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CHL cracking down on hits to head

  • The Wichita Eagle
  • Published Saturday, Oct. 29, 2011, at 12:09 a.m.
  • Updated Saturday, Oct. 29, 2011, at 8:24 a.m.

Allen at Wichita Thunder

When: 7:05 tonight

Where: Intrust Bank Arena

Records: Allen 1-1-1, Wichita 3-0

Radio: KKLE, 1550-AM

There is no doubt that some players will be forced to dramatically adjust their checking styles this season, lest they get nailed by by the Central Hockey League's crackdown on illegal hits to the head.

Wichita Thunder veteran Daniel Tetrault isn't among them. The defenseman prides himself on hitting the right way, the clean way.

"Throughout my career, I've always kept my elbows down and hit guys lower," Tetrault said. "I've never hit guys in the head. I think it's dirty and should be eliminated."

Tetrault's sentiment is being echoed throughout the sport.

Following the NHL's lead, the CHL is attempting to make the game safer for its players by closely monitoring checks to the head this season.

Last year, the league concentrated on blindside hits to the head, CHL director of operations Jim Wiley said. This year, all hits to the head are being closely watched.

In fact, Wiley will review every illegal check to the head that is called, even those resulting in two-minute minors.

According the league rulebook, "a hit resulting in contact with an opponent's head where the head is targeted and the principal point of contact is not permitted."

Tetrault supports the rule.

"It's to protect us," he said. "It's an important rule — we gotta get head shots out of the game."

The penalty for illegal hits has confused some observers during the early season: The penalty is either a minor penalty or a match penalty — nothing in-between.

Prior to the start of the regular season, each CHL franchise was asked to show players and coaches a video on the topic; the video explained the rule and even showed clips of acceptable hits and illegal hits to the head. (The video also covered boarding, another penalty the league is concentrating on this season.)

Thunder forward Alex Bourret was the first player to be punished by the league under the new rule. Bourret, a newcomer to Wichita, laid an open ice hit on Rapid City's Shawn Limpright in the season opener. Wiley happened to be at the game, observing from the Intrust Bank Arena press box.

Bourret, who said after the game that he considered it a "clean hit," was given a match penalty by the officials and later suspended two games by the league. The match penalty was rescinded because the league deemed the hit was "reckless" and not deliberate. Bourret still had to sit out the two games.

Thunder coach Kevin McClelland, a four-time Stanley Cup champion known for his fierce style on the ice, played in a different era. Head shots weren't a major concern.

"When I played, they didn't monitor it," he said. "It was just 'Go take a couple Tylenol.' If you check my pumpkin, it's probably a little messed up."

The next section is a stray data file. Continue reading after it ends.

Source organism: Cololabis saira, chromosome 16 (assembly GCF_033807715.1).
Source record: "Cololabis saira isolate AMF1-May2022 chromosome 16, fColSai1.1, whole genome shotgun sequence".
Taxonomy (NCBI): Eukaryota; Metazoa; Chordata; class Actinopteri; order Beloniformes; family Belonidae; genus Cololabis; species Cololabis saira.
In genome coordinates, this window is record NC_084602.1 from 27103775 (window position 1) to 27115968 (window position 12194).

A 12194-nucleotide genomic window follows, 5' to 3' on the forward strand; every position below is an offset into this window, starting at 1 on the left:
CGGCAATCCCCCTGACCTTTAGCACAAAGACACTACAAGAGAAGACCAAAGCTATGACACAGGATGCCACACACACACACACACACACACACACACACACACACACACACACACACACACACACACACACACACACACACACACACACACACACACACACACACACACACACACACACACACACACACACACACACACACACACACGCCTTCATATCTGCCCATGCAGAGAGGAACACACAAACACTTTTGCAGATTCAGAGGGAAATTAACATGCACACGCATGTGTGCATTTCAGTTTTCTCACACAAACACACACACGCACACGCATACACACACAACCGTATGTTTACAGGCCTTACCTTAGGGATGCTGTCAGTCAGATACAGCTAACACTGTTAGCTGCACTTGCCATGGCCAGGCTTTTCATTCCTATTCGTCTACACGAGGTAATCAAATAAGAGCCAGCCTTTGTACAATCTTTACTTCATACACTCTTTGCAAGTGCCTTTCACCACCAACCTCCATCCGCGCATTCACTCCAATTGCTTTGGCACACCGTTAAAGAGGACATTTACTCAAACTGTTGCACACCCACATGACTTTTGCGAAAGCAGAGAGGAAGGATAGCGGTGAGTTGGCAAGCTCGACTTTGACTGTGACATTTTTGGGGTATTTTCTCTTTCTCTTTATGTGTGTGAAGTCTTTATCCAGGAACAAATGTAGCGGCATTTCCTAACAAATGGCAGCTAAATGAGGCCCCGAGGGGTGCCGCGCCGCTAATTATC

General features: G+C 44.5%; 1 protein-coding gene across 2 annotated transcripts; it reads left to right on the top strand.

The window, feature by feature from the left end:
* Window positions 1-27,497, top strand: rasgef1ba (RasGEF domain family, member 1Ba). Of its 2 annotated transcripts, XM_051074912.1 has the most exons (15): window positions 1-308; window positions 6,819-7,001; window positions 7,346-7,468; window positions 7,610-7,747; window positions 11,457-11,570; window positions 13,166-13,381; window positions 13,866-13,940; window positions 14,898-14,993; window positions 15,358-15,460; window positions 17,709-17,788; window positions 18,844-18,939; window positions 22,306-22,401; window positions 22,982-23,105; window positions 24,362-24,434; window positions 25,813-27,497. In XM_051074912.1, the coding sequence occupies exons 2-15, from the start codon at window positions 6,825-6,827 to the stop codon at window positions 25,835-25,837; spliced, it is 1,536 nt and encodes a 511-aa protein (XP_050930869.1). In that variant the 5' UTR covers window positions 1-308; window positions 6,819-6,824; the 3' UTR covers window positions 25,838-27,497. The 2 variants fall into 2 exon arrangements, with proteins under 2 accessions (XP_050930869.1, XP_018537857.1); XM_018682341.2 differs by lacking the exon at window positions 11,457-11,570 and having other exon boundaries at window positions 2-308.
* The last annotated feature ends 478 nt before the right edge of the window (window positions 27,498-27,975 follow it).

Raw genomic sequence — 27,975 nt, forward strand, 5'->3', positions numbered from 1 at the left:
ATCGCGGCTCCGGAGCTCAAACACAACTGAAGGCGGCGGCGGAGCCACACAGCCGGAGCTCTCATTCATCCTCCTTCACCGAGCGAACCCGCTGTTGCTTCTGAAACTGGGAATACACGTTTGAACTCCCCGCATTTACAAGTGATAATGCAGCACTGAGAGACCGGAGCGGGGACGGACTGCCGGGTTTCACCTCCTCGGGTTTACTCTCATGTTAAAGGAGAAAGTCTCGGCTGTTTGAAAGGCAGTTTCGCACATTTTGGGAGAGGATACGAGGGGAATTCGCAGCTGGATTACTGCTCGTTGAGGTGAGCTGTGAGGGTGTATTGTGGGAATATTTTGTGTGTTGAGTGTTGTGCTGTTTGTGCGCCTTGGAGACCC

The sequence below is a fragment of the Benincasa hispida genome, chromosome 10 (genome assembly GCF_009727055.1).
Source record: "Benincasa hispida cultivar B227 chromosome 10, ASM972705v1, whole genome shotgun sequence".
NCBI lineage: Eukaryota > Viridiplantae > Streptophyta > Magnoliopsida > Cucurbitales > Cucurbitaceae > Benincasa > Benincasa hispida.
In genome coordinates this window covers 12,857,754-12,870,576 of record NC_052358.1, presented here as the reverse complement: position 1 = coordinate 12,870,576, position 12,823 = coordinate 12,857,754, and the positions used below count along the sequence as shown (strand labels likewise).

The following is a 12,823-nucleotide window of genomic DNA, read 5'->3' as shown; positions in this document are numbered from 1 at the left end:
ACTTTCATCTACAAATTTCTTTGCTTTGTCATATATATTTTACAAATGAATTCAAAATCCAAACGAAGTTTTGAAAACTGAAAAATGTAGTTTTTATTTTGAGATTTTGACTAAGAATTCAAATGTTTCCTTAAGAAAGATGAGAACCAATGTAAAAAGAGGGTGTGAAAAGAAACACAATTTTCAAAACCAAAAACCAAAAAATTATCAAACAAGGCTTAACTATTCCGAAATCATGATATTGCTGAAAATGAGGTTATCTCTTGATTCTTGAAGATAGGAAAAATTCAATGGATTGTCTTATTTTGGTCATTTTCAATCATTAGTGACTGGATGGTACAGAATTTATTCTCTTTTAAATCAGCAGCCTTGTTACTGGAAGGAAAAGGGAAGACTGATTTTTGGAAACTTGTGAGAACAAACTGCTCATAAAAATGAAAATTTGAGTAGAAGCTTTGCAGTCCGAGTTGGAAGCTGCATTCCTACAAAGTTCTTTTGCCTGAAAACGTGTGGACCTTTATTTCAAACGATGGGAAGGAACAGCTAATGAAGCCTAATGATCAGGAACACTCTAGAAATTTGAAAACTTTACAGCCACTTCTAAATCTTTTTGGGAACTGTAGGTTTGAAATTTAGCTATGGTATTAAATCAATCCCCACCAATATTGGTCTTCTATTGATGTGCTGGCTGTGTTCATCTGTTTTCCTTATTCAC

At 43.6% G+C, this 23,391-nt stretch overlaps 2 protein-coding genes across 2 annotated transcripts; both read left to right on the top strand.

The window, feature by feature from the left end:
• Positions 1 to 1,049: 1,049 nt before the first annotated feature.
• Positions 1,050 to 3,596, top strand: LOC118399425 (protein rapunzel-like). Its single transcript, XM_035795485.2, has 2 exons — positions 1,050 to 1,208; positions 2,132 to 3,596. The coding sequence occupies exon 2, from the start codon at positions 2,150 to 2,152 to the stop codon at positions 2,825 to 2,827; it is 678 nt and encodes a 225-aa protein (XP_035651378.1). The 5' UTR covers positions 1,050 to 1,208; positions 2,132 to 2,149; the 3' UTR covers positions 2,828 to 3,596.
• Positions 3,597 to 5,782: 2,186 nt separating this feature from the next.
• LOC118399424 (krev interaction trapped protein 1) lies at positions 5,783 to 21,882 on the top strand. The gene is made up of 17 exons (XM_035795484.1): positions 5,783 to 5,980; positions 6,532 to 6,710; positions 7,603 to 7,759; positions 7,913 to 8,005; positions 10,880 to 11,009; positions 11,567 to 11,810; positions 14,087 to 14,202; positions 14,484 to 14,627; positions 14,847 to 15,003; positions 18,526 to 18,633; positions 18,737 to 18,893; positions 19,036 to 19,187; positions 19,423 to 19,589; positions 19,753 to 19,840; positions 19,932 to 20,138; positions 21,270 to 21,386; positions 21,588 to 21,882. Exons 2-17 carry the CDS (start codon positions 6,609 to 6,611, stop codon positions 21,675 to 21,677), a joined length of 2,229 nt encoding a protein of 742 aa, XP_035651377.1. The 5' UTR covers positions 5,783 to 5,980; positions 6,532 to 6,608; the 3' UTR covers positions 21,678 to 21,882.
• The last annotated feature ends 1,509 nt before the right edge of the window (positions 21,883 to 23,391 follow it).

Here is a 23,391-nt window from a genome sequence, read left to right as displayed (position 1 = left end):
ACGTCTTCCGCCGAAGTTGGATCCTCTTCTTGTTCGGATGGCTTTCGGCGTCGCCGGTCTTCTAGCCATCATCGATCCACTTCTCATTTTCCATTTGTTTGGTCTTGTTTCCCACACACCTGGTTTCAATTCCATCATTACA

While McClelland believes the game should be physical, he understands the need for the crackdown. To him, players should avoid head shots out of respect. Tetrault made the same point.

"Guys have to respect each other out on the ice," Tetrault said. "And guys who don't have that respect are gonna get punished, which is a good thing."

While the season is young, Wiley thinks the CHL's efforts to curb the illegal hits are working.

"I have observed what I would categorize as a conscious effort not to hit or push opponents when they are in a vulnerable position," Wiley said. "The illegal hits to the head are fewer than what was anticipated but that may be a result of coaches conveying (the information) to players and officials having a solid grasp of the criteria and its application."

Tetrault has no doubt that the rule will be followed, and the game will be made safer.

"Guys will get the message," he said, "and those hits will be eliminated."

Friday's Game

Thunder 6, Tulsa 2

Wichita0 1 5—6 Tulsa2 0 0—2

First Period—1, Tulsa, Lucyk, 4:59 (pp). 2, Tulsa, Erickson (Sprague, Bell), 9:41. Penalties— Sawyer, Wich (roughing), 4:04; Bell, Tulsa (interference), 12:44; Rigtrup, Tulsa (hooking), 15:51; Davis, Wich (holding), 16:58.

Second period—3, Wichita, C.Hemingway (Davis), 12:21. Penalties— Bell, Tulsa (hooking), 2:16; Lizon, Wich (kneeing), 5:11; Bell, Tulsa (high sticking), 12:51.

Third period—4, Wichita, Summers (Martens), :26. 5, Wichita, Davis, 5:17 (sh). 6, Wichita, Martens (Beauregard), 6:53 (pp). 7, Wichita, Summers (Beauregard), 12:55 (pp). 8, Wichita, Robinson, 13:49. Penalties— Summers, Wich (interference), 3:22; Bell, Tulsa (interference), 6:08; Martens, Wich (kneeing), 9:44; Cramer, Tulsa (boarding), 11:34; Raven, Tulsa (tripping), 16:41; Raven, Tulsa (high sticking), 18:32; Martens, Wich (roughing), 19:50.

Shots on Goal—Wichita 16-12-22—50, Tulsa 5-8-3—16.

Power-play opportunities—Wichita 2 of 10, Tulsa 1 of 5.

Goalies—Wichita, Russo (16 shots-14 saves). Tulsa, Keserich (50-44).

Referee—Brent Coulombe. Linesmen—Shawn Morgan, Chip Excell.

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